Clickbait is sensationalized text or images designed to entice viewers to a post, thus generating revenue for the author. In essence, you may be paying authors for their inaccurate and misleading posts simply by viewing it.
With this definition in mind, it is easier to identify the similarities in the following headlines:
- 90% CRASH BEGINS
- [Famous Advisor] Leaves the Audience SPEECHLESS
- IT WILL HAPPEN IN THE NEXT 5 MONTHS!
- MOST PEOPLE WILL LOSE EVERYTHING!
- URGENT! IT STARTED…
- THE COLLAPSE HAS BEGUN
- DON’T BUY ANYTHING FOR 18 MONTHS
- What’s Coming is WORSE Than a Recession
- TELL YOUR FAMILY TO PREPARE
These titles utilize fear tactics and are intentionally overstated to drive profit.
Let’s consider the first headline: “90% CRASH BEGINS.” If this was true, why wouldn’t all major networks headline this unprecedented finding? The answer is simple: this is a baseless prediction meant to lure viewers. Fear mongering titles are not worth your attention.
Additionally, you may find that these videos give very little actionable advice. They are simply empty words pasted over financial images made to look like a doomsday poster. Each video can be summarized as “if you don’t watch more of our videos, you will be in trouble.” In other words, ensuring that you “click and subscribe” is their sole purpose.
While clickbait can be difficult to ignore, it plays a big role on the internet. Many authors looking for any edge to increase revenue will resort to using clickbait in their works. In one example, a financial YouTuber with 739,000 subscribers uses clickbait to generate an estimated $15,000 per video according to WebFX .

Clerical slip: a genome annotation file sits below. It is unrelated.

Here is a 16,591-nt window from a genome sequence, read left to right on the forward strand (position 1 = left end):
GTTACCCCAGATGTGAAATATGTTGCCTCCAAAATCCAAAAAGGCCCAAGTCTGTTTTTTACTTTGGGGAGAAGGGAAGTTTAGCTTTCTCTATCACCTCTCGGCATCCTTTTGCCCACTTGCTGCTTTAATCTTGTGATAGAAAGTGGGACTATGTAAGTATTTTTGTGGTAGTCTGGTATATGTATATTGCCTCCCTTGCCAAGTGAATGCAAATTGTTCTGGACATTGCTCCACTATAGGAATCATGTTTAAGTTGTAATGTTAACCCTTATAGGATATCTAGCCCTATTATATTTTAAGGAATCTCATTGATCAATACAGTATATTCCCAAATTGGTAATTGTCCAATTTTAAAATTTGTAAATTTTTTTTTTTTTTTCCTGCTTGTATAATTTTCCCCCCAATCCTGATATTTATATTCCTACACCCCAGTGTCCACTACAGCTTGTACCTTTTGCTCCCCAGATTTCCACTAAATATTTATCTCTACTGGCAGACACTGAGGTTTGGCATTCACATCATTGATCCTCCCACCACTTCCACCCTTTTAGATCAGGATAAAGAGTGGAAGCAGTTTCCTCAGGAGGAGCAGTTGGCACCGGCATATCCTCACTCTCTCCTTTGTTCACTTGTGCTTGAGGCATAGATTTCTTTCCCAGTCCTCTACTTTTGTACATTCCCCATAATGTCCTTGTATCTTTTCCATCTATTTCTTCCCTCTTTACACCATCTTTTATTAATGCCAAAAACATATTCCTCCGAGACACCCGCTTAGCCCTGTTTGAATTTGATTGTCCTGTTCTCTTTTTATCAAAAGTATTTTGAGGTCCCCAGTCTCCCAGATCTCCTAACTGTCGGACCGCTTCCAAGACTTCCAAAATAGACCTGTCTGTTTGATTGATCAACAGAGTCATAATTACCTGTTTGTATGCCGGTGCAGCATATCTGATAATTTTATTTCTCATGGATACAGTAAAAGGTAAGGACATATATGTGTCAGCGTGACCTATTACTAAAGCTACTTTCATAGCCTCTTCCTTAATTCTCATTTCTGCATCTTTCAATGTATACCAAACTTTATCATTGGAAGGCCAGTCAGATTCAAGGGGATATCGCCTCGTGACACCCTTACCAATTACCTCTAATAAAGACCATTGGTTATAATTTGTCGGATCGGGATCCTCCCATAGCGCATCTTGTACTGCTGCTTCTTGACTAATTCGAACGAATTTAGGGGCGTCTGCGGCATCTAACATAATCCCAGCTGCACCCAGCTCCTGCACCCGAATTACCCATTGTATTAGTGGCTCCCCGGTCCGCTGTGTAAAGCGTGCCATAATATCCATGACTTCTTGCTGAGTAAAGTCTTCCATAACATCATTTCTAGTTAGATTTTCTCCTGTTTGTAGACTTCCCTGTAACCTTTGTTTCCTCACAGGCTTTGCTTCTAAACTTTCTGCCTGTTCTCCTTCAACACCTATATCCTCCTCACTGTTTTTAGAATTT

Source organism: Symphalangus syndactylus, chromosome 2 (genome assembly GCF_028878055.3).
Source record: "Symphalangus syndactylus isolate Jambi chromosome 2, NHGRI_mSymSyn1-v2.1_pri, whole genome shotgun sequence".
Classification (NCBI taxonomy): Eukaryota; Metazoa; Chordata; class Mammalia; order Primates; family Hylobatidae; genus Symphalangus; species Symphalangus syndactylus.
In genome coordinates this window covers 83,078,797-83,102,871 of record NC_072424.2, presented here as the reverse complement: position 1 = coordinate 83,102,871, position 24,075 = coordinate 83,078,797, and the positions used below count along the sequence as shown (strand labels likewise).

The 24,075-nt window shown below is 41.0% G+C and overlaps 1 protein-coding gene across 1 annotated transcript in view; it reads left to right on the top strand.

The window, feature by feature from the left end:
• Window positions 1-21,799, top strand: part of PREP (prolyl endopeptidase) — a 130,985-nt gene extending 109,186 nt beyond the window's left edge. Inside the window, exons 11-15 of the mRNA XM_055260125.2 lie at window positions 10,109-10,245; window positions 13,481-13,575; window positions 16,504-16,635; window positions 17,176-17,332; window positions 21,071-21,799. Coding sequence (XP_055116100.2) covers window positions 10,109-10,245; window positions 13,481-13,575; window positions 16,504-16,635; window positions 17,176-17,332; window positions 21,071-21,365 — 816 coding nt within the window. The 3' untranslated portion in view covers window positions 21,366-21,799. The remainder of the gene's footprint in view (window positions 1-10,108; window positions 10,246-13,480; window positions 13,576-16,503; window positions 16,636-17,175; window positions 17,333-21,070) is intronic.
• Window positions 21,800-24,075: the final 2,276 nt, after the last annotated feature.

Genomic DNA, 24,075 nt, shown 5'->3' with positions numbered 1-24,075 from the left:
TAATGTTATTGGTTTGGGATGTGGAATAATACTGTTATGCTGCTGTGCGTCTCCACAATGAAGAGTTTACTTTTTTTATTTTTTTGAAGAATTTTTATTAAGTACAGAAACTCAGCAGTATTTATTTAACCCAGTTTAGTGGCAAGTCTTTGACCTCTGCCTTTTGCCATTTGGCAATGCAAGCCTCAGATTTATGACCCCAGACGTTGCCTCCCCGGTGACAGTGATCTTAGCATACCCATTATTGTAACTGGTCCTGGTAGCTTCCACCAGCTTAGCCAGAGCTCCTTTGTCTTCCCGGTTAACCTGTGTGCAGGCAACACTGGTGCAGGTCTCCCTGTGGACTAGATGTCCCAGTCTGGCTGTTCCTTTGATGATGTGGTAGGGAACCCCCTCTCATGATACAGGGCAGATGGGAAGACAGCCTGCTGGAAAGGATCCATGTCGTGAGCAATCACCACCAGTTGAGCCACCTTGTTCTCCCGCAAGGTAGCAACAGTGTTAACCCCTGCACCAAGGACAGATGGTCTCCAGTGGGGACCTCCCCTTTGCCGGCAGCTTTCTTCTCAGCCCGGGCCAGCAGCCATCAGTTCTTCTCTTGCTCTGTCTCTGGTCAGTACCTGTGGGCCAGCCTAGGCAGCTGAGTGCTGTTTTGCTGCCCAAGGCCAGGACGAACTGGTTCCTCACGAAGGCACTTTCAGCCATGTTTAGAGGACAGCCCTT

Because of the overwhelming amount of misleading information, it is often best to ignore daily financial noise. However, sound financial advice can be found despite the storm of charismatic clickbait. If you are going to pay an author with your click, consider supporting a credible site.
At Marotta On Money, we sell no advertising. We do not benefit from the number of pages you visit. We care about the quality of the advice we offer. The depth of our articles serve as an advertisement to the depth of our knowledge about financial planning. Some readers are going to be implementing our advice and need to know the intricacies. Others may be trying to determine if we are the right advisors to partner with for them to reach their own goals.
Photo by Markus Spiske on Unsplash. Image has been cropped.